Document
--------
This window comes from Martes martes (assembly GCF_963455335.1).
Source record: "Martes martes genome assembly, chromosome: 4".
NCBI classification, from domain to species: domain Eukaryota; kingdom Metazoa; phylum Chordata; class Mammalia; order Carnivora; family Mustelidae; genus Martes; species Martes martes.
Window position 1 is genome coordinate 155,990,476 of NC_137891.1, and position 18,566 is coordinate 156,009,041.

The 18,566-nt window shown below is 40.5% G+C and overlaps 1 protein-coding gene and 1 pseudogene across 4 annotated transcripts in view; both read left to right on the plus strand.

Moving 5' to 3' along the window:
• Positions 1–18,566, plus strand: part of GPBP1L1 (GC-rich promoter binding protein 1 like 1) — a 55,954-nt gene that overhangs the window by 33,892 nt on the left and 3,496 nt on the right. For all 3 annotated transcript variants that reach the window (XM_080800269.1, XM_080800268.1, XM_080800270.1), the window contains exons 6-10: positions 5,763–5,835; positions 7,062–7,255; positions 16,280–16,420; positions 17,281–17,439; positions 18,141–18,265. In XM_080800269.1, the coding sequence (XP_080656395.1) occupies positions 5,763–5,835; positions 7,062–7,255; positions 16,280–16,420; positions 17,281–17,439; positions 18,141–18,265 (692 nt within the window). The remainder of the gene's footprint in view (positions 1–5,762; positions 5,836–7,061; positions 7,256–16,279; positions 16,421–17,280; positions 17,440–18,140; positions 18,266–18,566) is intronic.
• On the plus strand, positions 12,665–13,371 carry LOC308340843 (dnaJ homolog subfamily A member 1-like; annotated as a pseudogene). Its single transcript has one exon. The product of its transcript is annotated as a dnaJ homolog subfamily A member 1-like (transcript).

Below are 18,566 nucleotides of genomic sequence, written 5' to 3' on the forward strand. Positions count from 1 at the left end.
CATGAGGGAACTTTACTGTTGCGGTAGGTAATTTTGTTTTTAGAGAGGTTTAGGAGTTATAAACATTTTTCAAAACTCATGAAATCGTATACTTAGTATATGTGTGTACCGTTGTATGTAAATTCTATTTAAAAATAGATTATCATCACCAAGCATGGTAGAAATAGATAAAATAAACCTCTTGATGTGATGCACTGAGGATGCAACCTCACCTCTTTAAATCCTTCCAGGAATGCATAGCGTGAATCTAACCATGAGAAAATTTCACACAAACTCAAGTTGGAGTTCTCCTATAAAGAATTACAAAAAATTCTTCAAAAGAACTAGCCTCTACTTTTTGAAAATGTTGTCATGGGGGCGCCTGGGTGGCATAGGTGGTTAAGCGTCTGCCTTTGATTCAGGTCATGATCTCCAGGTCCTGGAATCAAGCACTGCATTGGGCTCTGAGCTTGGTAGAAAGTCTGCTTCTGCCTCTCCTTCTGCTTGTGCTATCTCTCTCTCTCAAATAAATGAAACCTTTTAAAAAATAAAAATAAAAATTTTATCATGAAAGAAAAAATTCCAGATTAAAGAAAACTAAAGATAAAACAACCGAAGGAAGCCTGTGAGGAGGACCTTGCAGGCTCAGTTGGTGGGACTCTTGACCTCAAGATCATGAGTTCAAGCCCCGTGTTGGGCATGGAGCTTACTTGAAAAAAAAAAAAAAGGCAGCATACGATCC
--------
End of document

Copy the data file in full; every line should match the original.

This window comes from Martes martes (assembly GCF_963455335.1).
Source record: "Martes martes genome assembly, chromosome: 4".
NCBI classification, from domain to species: domain Eukaryota; kingdom Metazoa; phylum Chordata; class Mammalia; order Carnivora; family Mustelidae; genus Martes; species Martes martes.
Window position 1 is genome coordinate 155,990,476 of NC_137891.1, and position 18,566 is coordinate 156,009,041.

The 18,566-nt window shown below is 40.5% G+C and overlaps 1 protein-coding gene and 1 pseudogene across 4 annotated transcripts in view; both read left to right on the plus strand.

Moving 5' to 3' along the window:
• Positions 1–18,566, plus strand: part of GPBP1L1 (GC-rich promoter binding protein 1 like 1) — a 55,954-nt gene that overhangs the window by 33,892 nt on the left and 3,496 nt on the right. For all 3 annotated transcript variants that reach the window (XM_080800269.1, XM_080800268.1, XM_080800270.1), the window contains exons 6-10: positions 5,763–5,835; positions 7,062–7,255; positions 16,280–16,420; positions 17,281–17,439; positions 18,141–18,265. In XM_080800269.1, the coding sequence (XP_080656395.1) occupies positions 5,763–5,835; positions 7,062–7,255; positions 16,280–16,420; positions 17,281–17,439; positions 18,141–18,265 (692 nt within the window). The remainder of the gene's footprint in view (positions 1–5,762; positions 5,836–7,061; positions 7,256–16,279; positions 16,421–17,280; positions 17,440–18,140; positions 18,266–18,566) is intronic.
• On the plus strand, positions 12,665–13,371 carry LOC308340843 (dnaJ homolog subfamily A member 1-like; annotated as a pseudogene). Its single transcript has one exon. The product of its transcript is annotated as a dnaJ homolog subfamily A member 1-like (transcript).

Below are 18,566 nucleotides of genomic sequence, written 5' to 3' on the forward strand. Positions count from 1 at the left end.
CATGAGGGAACTTTACTGTTGCGGTAGGTAATTTTGTTTTTAGAGAGGTTTAGGAGTTATAAACATTTTTCAAAACTCATGAAATCGTATACTTAGTATATGTGTGTACCGTTGTATGTAAATTCTATTTAAAAATAGATTATCATCACCAAGCATGGTAGAAATAGATAAAATAAACCTCTTGATGTGATGCACTGAGGATGCAACCTCACCTCTTTAAATCCTTCCAGGAATGCATAGCGTGAATCTAACCATGAGAAAATTTCACACAAACTCAAGTTGGAGTTCTCCTATAAAGAATTACAAAAAATTCTTCAAAAGAACTAGCCTCTACTTTTTGAAAATGTTGTCATGGGGGCGCCTGGGTGGCATAGGTGGTTAAGCGTCTGCCTTTGATTCAGGTCATGATCTCCAGGTCCTGGAATCAAGCACTGCATTGGGCTCTGAGCTTGGTAGAAAGTCTGCTTCTGCCTCTCCTTCTGCTTGTGCTATCTCTCTCTCTCAAATAAATGAAACCTTTTAAAAAATAAAAATAAAAATTTTATCATGAAAGAAAAAATTCCAGATTAAAGAAAACTAAAGATAAAACAACCGAAGGAAGCCTGTGAGGAGGACCTTGCAGGCTCAGTTGGTGGGACTCTTGACCTCAAGATCATGAGTTCAAGCCCCGTGTTGGGCATGGAGCTTACTTGAAAAAAAAAAAAAAGGCAGCATACGATCC